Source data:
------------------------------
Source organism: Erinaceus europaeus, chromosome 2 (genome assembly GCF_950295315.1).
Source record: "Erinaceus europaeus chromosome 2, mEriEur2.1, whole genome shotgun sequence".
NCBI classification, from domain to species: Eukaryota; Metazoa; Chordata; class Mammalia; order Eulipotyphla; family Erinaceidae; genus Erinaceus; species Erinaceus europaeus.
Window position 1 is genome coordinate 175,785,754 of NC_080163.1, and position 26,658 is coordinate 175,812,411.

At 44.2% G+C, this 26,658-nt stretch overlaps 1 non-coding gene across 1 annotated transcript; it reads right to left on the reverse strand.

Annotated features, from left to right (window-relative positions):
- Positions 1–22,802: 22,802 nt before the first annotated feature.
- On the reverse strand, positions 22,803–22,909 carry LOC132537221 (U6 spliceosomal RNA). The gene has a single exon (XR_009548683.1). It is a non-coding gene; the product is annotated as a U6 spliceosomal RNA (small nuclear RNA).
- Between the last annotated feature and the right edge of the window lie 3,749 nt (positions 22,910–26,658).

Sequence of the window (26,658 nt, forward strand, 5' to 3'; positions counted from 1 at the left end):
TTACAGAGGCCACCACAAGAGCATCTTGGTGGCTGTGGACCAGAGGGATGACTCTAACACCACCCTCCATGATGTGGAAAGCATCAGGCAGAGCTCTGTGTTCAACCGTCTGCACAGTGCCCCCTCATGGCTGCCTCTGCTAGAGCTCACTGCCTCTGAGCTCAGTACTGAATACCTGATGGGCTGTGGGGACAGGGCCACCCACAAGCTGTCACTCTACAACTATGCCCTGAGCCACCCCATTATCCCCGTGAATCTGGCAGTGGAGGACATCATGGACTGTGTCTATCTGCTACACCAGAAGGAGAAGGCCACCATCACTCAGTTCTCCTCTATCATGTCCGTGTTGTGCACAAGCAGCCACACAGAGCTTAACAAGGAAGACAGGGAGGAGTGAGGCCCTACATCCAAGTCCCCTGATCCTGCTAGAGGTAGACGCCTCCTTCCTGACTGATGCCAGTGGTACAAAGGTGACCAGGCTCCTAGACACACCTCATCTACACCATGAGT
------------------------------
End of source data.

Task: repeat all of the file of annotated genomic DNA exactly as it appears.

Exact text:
Source organism: Erinaceus europaeus, chromosome 2 (genome assembly GCF_950295315.1).
Source record: "Erinaceus europaeus chromosome 2, mEriEur2.1, whole genome shotgun sequence".
NCBI classification, from domain to species: Eukaryota; Metazoa; Chordata; class Mammalia; order Eulipotyphla; family Erinaceidae; genus Erinaceus; species Erinaceus europaeus.
Window position 1 is genome coordinate 175,785,754 of NC_080163.1, and position 26,658 is coordinate 175,812,411.

At 44.2% G+C, this 26,658-nt stretch overlaps 1 non-coding gene across 1 annotated transcript; it reads right to left on the reverse strand.

Annotated features, from left to right (window-relative positions):
- Positions 1–22,802: 22,802 nt before the first annotated feature.
- On the reverse strand, positions 22,803–22,909 carry LOC132537221 (U6 spliceosomal RNA). The gene has a single exon (XR_009548683.1). It is a non-coding gene; the product is annotated as a U6 spliceosomal RNA (small nuclear RNA).
- Between the last annotated feature and the right edge of the window lie 3,749 nt (positions 22,910–26,658).

Sequence of the window (26,658 nt, forward strand, 5' to 3'; positions counted from 1 at the left end):
TTACAGAGGCCACCACAAGAGCATCTTGGTGGCTGTGGACCAGAGGGATGACTCTAACACCACCCTCCATGATGTGGAAAGCATCAGGCAGAGCTCTGTGTTCAACCGTCTGCACAGTGCCCCCTCATGGCTGCCTCTGCTAGAGCTCACTGCCTCTGAGCTCAGTACTGAATACCTGATGGGCTGTGGGGACAGGGCCACCCACAAGCTGTCACTCTACAACTATGCCCTGAGCCACCCCATTATCCCCGTGAATCTGGCAGTGGAGGACATCATGGACTGTGTCTATCTGCTACACCAGAAGGAGAAGGCCACCATCACTCAGTTCTCCTCTATCATGTCCGTGTTGTGCACAAGCAGCCACACAGAGCTTAACAAGGAAGACAGGGAGGAGTGAGGCCCTACATCCAAGTCCCCTGATCCTGCTAGAGGTAGACGCCTCCTTCCTGACTGATGCCAGTGGTACAAAGGTGACCAGGCTCCTAGACACACCTCATCTACACCATGAGT